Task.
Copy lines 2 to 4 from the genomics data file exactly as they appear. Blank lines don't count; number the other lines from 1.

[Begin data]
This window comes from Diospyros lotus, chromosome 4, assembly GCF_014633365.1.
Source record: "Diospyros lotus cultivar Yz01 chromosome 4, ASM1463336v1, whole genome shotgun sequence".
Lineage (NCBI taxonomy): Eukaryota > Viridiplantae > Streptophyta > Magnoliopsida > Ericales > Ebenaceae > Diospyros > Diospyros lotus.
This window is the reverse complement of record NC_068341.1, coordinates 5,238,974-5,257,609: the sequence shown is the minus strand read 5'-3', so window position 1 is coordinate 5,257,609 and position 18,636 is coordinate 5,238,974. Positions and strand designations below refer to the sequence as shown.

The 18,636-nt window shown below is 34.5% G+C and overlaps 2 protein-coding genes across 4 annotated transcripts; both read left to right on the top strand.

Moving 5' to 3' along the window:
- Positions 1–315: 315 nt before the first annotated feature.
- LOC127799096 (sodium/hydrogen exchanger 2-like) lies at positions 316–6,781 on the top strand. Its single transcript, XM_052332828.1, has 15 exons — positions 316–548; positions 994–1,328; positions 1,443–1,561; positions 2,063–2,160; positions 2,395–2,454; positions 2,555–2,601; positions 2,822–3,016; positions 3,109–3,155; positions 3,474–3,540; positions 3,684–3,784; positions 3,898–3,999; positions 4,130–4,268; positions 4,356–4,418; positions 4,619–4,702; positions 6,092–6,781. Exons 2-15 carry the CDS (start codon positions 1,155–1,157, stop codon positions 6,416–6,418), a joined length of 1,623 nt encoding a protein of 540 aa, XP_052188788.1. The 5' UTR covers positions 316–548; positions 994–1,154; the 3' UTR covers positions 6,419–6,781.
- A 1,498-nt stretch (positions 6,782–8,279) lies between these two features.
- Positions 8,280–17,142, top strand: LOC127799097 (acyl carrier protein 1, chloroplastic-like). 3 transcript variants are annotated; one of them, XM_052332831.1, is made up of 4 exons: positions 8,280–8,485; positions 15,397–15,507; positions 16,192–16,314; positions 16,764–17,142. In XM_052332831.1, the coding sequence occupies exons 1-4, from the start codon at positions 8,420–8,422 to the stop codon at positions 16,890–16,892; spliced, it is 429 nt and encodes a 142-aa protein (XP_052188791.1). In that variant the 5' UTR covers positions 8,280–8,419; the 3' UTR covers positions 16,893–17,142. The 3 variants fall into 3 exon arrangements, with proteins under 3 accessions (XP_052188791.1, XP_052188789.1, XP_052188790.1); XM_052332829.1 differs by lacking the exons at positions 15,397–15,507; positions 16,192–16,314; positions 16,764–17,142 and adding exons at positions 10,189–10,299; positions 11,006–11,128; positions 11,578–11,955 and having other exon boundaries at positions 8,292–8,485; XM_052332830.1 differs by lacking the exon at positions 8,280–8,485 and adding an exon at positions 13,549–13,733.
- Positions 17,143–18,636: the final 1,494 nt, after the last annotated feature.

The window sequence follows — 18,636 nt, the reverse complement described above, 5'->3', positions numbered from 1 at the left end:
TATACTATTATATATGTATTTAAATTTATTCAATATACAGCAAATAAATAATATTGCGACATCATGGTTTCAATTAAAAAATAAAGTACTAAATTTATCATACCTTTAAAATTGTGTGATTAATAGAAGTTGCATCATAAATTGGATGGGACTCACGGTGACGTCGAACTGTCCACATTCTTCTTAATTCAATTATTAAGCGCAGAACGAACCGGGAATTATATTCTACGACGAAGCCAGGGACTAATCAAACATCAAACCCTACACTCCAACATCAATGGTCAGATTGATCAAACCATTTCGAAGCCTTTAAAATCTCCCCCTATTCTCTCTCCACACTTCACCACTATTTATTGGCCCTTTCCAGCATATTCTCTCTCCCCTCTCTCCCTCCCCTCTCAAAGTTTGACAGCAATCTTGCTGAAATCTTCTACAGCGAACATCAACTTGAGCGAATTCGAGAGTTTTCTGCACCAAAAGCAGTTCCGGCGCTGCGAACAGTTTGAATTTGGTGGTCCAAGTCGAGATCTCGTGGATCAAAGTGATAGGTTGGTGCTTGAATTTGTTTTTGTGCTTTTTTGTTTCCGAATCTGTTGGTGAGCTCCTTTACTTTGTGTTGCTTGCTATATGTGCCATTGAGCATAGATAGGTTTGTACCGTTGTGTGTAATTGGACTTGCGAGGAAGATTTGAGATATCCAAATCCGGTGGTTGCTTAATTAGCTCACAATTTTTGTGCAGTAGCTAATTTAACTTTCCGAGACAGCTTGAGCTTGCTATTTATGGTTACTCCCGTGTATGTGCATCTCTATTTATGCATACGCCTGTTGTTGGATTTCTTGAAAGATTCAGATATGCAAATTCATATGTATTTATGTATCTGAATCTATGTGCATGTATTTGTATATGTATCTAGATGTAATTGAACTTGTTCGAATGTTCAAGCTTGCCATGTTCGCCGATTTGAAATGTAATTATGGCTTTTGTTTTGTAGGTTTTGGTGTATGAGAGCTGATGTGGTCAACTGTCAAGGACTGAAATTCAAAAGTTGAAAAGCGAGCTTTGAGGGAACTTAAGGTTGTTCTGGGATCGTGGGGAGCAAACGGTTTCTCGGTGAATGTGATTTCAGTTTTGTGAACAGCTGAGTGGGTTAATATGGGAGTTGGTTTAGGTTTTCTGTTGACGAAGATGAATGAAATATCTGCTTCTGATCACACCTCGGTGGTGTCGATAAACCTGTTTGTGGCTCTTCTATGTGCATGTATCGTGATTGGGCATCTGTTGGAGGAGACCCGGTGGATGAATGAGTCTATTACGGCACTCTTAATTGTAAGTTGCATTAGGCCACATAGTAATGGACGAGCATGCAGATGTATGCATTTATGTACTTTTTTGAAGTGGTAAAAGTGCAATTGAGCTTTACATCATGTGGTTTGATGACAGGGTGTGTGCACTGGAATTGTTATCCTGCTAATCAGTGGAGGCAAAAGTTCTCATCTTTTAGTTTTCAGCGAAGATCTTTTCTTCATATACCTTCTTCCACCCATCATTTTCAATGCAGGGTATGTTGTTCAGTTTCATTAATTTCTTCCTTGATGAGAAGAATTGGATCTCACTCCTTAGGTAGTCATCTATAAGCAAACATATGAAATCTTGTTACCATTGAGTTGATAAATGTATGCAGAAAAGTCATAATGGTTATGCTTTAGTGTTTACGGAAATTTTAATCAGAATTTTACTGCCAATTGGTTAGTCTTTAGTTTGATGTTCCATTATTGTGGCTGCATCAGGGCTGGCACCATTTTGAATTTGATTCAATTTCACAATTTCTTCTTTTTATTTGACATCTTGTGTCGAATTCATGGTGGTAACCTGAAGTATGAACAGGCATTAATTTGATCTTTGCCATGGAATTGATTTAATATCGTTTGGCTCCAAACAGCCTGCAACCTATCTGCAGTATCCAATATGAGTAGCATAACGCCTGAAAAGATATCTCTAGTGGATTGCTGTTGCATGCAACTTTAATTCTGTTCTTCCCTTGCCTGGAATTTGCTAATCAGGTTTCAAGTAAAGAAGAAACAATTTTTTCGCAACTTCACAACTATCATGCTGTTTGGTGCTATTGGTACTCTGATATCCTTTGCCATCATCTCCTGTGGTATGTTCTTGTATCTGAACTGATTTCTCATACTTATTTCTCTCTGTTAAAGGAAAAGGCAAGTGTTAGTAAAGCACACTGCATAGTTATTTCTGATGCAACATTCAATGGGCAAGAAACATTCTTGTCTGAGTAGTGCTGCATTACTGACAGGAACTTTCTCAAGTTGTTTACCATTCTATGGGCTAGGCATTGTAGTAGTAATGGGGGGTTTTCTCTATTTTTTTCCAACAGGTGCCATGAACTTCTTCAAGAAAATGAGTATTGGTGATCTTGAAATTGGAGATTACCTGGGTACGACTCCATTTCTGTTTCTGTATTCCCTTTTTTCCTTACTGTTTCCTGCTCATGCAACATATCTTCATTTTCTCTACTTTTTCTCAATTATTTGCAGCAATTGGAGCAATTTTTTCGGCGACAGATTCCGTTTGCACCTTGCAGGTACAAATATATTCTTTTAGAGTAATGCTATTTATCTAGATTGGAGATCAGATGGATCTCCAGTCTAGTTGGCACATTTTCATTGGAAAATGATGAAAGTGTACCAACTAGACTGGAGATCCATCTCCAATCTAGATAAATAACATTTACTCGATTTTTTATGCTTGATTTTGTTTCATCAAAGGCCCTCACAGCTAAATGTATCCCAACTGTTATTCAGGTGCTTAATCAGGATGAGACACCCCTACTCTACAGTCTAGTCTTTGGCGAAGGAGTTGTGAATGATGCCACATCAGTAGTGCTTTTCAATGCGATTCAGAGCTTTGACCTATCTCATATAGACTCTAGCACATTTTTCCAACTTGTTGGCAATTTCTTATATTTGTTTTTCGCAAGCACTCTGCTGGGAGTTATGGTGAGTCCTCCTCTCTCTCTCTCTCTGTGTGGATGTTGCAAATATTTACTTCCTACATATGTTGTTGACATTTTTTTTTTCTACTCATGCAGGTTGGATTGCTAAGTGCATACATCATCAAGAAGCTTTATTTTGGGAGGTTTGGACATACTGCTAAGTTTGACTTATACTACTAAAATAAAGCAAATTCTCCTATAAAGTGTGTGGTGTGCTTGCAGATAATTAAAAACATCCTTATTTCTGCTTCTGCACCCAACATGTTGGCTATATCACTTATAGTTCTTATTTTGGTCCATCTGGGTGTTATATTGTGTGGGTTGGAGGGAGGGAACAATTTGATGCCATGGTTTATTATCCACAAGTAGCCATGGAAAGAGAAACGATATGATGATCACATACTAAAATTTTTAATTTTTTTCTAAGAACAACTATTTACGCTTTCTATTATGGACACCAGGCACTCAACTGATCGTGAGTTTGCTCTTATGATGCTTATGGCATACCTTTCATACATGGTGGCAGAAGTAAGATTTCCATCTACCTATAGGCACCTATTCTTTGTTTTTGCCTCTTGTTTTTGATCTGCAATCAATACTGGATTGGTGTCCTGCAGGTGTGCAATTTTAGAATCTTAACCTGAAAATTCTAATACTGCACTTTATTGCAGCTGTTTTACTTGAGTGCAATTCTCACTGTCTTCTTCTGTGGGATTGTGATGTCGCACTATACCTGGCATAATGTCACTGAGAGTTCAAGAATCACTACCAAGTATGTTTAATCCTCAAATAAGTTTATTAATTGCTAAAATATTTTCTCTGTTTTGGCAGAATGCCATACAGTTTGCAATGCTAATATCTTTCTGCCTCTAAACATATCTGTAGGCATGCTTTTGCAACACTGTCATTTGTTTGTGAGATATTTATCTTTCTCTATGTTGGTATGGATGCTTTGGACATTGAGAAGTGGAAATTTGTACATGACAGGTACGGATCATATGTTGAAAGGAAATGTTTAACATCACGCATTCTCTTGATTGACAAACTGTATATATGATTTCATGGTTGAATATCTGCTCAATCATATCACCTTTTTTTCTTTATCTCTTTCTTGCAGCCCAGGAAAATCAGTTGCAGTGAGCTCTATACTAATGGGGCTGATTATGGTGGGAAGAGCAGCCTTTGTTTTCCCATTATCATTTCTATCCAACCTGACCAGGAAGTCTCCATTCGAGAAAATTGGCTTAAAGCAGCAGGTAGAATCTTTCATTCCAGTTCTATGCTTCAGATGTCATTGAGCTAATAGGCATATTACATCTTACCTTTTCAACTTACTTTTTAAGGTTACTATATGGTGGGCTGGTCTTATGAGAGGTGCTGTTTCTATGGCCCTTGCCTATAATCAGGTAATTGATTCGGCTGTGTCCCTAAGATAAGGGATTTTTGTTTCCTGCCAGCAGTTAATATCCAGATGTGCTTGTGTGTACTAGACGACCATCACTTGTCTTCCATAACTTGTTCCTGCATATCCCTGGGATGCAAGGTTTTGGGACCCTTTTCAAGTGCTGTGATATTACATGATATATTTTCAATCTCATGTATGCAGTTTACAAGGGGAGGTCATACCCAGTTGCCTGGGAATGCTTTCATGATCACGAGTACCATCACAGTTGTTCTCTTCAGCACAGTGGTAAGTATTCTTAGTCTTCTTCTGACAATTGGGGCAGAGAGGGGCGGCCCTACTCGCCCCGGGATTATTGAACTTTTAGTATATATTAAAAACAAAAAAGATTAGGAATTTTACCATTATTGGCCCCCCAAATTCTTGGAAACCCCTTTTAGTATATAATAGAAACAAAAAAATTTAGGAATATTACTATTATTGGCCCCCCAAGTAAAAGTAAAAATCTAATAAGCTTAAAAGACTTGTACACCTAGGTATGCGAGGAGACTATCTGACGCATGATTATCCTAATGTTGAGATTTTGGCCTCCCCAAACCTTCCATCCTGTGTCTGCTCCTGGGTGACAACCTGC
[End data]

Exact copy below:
Source record: "Diospyros lotus cultivar Yz01 chromosome 4, ASM1463336v1, whole genome shotgun sequence".
Lineage (NCBI taxonomy): Eukaryota > Viridiplantae > Streptophyta > Magnoliopsida > Ericales > Ebenaceae > Diospyros > Diospyros lotus.
This window is the reverse complement of record NC_068341.1, coordinates 5,238,974-5,257,609: the sequence shown is the minus strand read 5'-3', so window position 1 is coordinate 5,257,609 and position 18,636 is coordinate 5,238,974. Positions and strand designations below refer to the sequence as shown.